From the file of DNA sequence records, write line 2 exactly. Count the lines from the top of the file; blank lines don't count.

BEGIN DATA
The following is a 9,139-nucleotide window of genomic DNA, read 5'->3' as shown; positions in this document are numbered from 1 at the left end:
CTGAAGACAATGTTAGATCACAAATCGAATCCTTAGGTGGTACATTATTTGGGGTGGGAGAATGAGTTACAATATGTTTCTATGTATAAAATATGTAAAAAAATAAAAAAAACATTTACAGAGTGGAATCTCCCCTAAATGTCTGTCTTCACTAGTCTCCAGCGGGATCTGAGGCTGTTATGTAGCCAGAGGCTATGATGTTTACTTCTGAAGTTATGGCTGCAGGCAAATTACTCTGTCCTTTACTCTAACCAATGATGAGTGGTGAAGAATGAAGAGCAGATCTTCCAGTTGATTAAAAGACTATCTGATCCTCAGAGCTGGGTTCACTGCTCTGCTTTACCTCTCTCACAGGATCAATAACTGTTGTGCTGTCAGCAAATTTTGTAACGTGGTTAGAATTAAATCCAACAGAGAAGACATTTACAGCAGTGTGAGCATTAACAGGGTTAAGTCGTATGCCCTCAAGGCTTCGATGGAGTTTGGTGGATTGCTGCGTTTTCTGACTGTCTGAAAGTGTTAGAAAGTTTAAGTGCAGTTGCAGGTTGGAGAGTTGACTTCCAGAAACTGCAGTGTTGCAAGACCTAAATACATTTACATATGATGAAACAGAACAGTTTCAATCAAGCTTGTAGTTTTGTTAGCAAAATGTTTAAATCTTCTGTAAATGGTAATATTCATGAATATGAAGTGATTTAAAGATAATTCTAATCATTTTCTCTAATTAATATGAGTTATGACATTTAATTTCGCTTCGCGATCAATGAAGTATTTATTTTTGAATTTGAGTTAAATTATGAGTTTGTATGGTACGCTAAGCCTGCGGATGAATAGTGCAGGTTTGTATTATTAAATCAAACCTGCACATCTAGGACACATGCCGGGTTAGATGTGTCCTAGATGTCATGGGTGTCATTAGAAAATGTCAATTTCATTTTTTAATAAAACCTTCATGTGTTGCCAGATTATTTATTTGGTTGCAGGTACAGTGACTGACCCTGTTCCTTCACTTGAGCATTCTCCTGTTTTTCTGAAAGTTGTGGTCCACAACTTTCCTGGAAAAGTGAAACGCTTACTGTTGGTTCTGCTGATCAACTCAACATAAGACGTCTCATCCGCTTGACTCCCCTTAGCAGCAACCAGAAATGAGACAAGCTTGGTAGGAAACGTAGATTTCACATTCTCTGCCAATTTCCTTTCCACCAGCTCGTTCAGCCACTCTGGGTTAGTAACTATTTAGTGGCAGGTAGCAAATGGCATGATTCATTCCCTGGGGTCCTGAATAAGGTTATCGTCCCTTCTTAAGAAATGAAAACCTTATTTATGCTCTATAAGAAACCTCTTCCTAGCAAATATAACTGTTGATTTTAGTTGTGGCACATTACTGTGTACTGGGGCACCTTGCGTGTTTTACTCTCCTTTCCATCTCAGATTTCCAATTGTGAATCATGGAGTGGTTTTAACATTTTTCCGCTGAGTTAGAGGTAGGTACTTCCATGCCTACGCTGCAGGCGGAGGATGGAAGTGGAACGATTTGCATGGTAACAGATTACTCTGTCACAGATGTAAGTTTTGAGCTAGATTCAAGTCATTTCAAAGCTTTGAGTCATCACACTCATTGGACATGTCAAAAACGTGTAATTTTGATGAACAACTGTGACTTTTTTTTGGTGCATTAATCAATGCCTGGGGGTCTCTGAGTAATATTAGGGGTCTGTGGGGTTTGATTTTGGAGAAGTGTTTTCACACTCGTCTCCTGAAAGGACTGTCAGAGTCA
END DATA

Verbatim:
CTGAAGACAATGTTAGATCACAAATCGAATCCTTAGGTGGTACATTATTTGGGGTGGGAGAATGAGTTACAATATGTTTCTATGTATAAAATATGTAAAAAAATAAAAAAAACATTTACAGAGTGGAATCTCCCCTAAATGTCTGTCTTCACTAGTCTCCAGCGGGATCTGAGGCTGTTATGTAGCCAGAGGCTATGATGTTTACTTCTGAAGTTATGGCTGCAGGCAAATTACTCTGTCCTTTACTCTAACCAATGATGAGTGGTGAAGAATGAAGAGCAGATCTTCCAGTTGATTAAAAGACTATCTGATCCTCAGAGCTGGGTTCACTGCTCTGCTTTACCTCTCTCACAGGATCAATAACTGTTGTGCTGTCAGCAAATTTTGTAACGTGGTTAGAATTAAATCCAACAGAGAAGACATTTACAGCAGTGTGAGCATTAACAGGGTTAAGTCGTATGCCCTCAAGGCTTCGATGGAGTTTGGTGGATTGCTGCGTTTTCTGACTGTCTGAAAGTGTTAGAAAGTTTAAGTGCAGTTGCAGGTTGGAGAGTTGACTTCCAGAAACTGCAGTGTTGCAAGACCTAAATACATTTACATATGATGAAACAGAACAGTTTCAATCAAGCTTGTAGTTTTGTTAGCAAAATGTTTAAATCTTCTGTAAATGGTAATATTCATGAATATGAAGTGATTTAAAGATAATTCTAATCATTTTCTCTAATTAATATGAGTTATGACATTTAATTTCGCTTCGCGATCAATGAAGTATTTATTTTTGAATTTGAGTTAAATTATGAGTTTGTATGGTACGCTAAGCCTGCGGATGAATAGTGCAGGTTTGTATTATTAAATCAAACCTGCACATCTAGGACACATGCCGGGTTAGATGTGTCCTAGATGTCATGGGTGTCATTAGAAAATGTCAATTTCATTTTTTAATAAAACCTTCATGTGTTGCCAGATTATTTATTTGGTTGCAGGTACAGTGACTGACCCTGTTCCTTCACTTGAGCATTCTCCTGTTTTTCTGAAAGTTGTGGTCCACAACTTTCCTGGAAAAGTGAAACGCTTACTGTTGGTTCTGCTGATCAACTCAACATAAGACGTCTCATCCGCTTGACTCCCCTTAGCAGCAACCAGAAATGAGACAAGCTTGGTAGGAAACGTAGATTTCACATTCTCTGCCAATTTCCTTTCCACCAGCTCGTTCAGCCACTCTGGGTTAGTAACTATTTAGTGGCAGGTAGCAAATGGCATGATTCATTCCCTGGGGTCCTGAATAAGGTTATCGTCCCTTCTTAAGAAATGAAAACCTTATTTATGCTCTATAAGAAACCTCTTCCTAGCAAATATAACTGTTGATTTTAGTTGTGGCACATTACTGTGTACTGGGGCACCTTGCGTGTTTTACTCTCCTTTCCATCTCAGATTTCCAATTGTGAATCATGGAGTGGTTTTAACATTTTTCCGCTGAGTTAGAGGTAGGTACTTCCATGCCTACGCTGCAGGCGGAGGATGGAAGTGGAACGATTTGCATGGTAACAGATTACTCTGTCACAGATGTAAGTTTTGAGCTAGATTCAAGTCATTTCAAAGCTTTGAGTCATCACACTCATTGGACATGTCAAAAACGTGTAATTTTGATGAACAACTGTGACTTTTTTTTGGTGCATTAATCAATGCCTGGGGGTCTCTGAGTAATATTAGGGGTCTGTGGGGTTTGATTTTGGAGAAGTGTTTTCACACTCGTCTCCTGAAAGGACTGTCAGAGTCA